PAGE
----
Copyright Is Not A Welfare System For Musicians

from the please-explain dept

As the battle over copyright term extension is still going on in the UK, the Register has an interview with a former general manager of Motown, talking about how those in favor of extending the length of performance rights screwed up because they had successful musicians like Cliff Richard as the figurehead for the movement, leading people to question why a successful musician needs any more money. Instead, he points out that they should have focused on the studio musicians or less well known players where "500 quid a year to them that's a significant amount of money." Of course, that bases the entire argument on the idea that copyright is some sort of welfare program for content creators. It's not. It's very clearly laid out purpose is simply to put in place the incentives for creation of new content. The content that was created 50 years ago does not need any more incentive to be created. Yes, additional money to these musicians probably would be nice for them, but copyright isn't designed as a system to support musicians. They did this work 50 years ago. They got paid then, and they've been paid for it for 50 years, as the law stated. It was enough incentive for them back then -- and it's one of the few jobs in the world where you get paid for work you did 50 years ago. If we want to create a welfare system for musicians, that's a different discussion -- but don't try to hide a welfare system in copyright.

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  1. identicon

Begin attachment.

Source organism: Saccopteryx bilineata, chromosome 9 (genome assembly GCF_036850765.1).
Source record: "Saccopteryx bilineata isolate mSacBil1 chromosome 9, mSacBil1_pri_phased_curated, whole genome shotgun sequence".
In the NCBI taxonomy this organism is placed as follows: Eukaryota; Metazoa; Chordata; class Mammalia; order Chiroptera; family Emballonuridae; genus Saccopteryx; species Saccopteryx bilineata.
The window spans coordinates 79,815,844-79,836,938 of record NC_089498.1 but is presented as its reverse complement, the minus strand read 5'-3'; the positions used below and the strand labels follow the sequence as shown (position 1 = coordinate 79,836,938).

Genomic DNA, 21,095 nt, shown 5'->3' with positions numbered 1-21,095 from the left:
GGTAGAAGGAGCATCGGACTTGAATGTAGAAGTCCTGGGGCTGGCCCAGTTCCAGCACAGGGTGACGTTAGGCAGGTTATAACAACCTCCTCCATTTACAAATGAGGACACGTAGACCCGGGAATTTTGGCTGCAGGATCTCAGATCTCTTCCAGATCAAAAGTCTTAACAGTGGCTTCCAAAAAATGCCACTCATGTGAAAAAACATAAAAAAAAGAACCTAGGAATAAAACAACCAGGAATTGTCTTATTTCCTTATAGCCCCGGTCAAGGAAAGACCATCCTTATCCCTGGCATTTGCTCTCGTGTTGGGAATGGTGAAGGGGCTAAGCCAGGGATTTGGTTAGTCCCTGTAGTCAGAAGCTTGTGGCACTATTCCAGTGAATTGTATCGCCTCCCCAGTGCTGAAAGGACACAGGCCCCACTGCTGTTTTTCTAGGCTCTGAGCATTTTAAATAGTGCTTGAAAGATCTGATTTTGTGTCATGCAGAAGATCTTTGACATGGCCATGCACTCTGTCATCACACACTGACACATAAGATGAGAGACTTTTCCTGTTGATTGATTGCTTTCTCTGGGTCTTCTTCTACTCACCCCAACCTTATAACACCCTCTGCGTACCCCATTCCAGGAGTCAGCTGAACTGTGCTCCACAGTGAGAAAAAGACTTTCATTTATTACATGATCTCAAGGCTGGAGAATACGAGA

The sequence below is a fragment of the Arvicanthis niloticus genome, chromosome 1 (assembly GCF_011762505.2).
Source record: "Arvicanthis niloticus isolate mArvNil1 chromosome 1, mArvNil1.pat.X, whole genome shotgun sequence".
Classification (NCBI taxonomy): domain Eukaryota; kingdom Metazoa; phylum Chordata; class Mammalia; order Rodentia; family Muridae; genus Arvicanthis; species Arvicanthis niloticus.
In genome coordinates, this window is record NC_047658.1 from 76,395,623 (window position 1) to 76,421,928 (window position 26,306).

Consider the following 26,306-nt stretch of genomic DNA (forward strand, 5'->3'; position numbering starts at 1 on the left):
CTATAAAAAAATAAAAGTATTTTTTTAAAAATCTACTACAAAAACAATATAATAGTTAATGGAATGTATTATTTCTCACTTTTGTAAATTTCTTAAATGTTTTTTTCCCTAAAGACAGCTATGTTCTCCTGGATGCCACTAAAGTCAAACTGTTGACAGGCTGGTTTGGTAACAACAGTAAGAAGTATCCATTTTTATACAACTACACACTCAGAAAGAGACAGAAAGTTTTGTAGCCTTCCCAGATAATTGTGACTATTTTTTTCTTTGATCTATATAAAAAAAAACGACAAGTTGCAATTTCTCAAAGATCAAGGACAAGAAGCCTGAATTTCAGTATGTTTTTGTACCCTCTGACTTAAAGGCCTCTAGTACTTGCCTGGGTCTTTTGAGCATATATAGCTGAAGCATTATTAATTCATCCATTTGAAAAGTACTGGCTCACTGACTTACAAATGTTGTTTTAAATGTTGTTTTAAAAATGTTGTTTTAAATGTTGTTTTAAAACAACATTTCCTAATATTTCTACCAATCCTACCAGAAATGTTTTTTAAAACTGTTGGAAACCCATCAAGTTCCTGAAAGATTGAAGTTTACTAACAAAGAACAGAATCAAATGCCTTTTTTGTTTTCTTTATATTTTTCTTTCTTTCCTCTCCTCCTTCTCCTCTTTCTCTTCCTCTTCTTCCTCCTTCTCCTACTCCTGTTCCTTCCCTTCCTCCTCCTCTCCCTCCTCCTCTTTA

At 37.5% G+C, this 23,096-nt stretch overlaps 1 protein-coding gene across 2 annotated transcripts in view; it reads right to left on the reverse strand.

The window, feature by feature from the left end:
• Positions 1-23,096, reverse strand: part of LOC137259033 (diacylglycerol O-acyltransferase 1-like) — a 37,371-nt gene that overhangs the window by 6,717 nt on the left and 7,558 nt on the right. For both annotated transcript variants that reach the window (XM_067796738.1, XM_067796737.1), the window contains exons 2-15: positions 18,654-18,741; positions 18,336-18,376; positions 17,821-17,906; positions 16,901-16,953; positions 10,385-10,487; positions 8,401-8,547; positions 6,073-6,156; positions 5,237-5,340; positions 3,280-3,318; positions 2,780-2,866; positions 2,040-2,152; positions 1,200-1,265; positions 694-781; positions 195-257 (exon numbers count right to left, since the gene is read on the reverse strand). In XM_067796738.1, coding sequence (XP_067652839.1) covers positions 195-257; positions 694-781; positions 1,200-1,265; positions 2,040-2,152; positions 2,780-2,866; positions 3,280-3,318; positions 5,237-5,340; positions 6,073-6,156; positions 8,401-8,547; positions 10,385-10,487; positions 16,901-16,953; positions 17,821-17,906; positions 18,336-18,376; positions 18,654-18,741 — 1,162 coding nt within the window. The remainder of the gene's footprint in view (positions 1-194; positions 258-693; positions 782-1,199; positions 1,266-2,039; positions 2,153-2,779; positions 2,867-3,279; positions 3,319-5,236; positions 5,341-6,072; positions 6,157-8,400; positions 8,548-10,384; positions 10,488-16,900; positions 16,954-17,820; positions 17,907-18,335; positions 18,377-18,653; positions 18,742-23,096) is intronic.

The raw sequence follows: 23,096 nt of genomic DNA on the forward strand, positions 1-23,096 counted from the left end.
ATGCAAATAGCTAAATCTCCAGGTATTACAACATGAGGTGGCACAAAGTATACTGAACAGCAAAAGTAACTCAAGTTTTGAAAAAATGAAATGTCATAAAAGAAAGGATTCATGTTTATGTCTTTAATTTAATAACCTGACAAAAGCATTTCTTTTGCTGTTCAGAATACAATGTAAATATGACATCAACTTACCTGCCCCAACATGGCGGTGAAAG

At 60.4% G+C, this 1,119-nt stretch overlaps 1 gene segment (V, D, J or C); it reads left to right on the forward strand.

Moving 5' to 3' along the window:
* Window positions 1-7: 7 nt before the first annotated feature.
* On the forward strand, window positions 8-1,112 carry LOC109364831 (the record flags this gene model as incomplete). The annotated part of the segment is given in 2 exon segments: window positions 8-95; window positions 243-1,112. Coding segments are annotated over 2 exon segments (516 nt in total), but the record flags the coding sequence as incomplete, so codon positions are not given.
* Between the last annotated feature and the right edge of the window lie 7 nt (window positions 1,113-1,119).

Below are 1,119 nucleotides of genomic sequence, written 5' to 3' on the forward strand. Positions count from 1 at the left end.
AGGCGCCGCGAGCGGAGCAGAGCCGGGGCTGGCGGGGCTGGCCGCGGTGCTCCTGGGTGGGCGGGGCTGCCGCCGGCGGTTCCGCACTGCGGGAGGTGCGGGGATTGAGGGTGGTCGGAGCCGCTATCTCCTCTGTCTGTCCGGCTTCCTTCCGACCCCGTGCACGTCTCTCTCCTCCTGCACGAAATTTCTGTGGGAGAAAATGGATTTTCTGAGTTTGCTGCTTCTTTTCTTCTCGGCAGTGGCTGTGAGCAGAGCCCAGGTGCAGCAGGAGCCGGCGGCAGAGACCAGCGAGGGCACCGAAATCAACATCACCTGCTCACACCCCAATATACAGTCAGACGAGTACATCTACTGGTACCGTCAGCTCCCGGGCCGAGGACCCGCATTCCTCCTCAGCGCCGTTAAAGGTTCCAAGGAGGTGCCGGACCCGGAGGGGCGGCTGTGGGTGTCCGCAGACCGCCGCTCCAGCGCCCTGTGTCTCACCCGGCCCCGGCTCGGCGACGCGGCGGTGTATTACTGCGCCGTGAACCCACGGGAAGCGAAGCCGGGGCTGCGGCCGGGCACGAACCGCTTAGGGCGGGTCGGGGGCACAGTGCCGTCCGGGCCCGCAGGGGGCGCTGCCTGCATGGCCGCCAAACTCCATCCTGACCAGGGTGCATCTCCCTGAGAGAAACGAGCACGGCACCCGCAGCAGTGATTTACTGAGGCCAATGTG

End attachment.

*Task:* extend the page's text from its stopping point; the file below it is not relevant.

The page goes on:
Newob, 26 Jan 2007 @ 4:46pm

    A modest proposal

    The intent of copyright is to incent future creators of artistic work. Therefore only creators of art should own copyrights. The business of transferring copyright only leads to the person with the most money owning the most creative works and thusly earning the most benefit from them. This does not incent future artists, it only incents future monopolizers.

    Ideas should be free. A digital copy is more akin to an idea than it is to a physical work. A digital copy is just data, which is essentially an idea from the perspective of a computer which holds that data. We, human beings, are now entering a new phase in the evolution of ideas, in which artificial brains can think and make copies of their ideas, which like lighting one candle with another candle, does not diminish the fire but makes more of it.

    The founders of the Constitution did not have computers and so they did not consider whether computers should be able to share their ideas for free. But Jefferson did specifically say that a thing like fire that can be copied without reducing the original, should be free of ownership.

    I believe that computers should be able to share ideas for free, and so digital copies of songs, software, and all other data should be free of ownership. Copyright should therefore apply only to hard copies and the read-only media that contain data, and should not restrict digital copying.

    Today the law has got the issue of piracy backwards. The transfer of copyright is piracy, because it enables a business which appropriates the rights of creators for the person with the most money. On the other hand, the more abundant a digital copy is, the less possible is plagiarism and counterfeit. Digital distribution, which preserves attribution and permits virtually instantaneous searching and referencing, is the antithesis of plagiarism and counterfeit.

    I have a humble proposal. We, the cognoscenti who perceive that copyright as it exists is hindering the spread of factual information and hindering science, as well as hindering creativity by burdening new artisitic works with the cost of every copyrighted thing that they sample, should petition for an amendment to the constitution. This amemendment at is core should insist on two things: Copyright should not be transferable. Digital copies should be free to share over computer networks.

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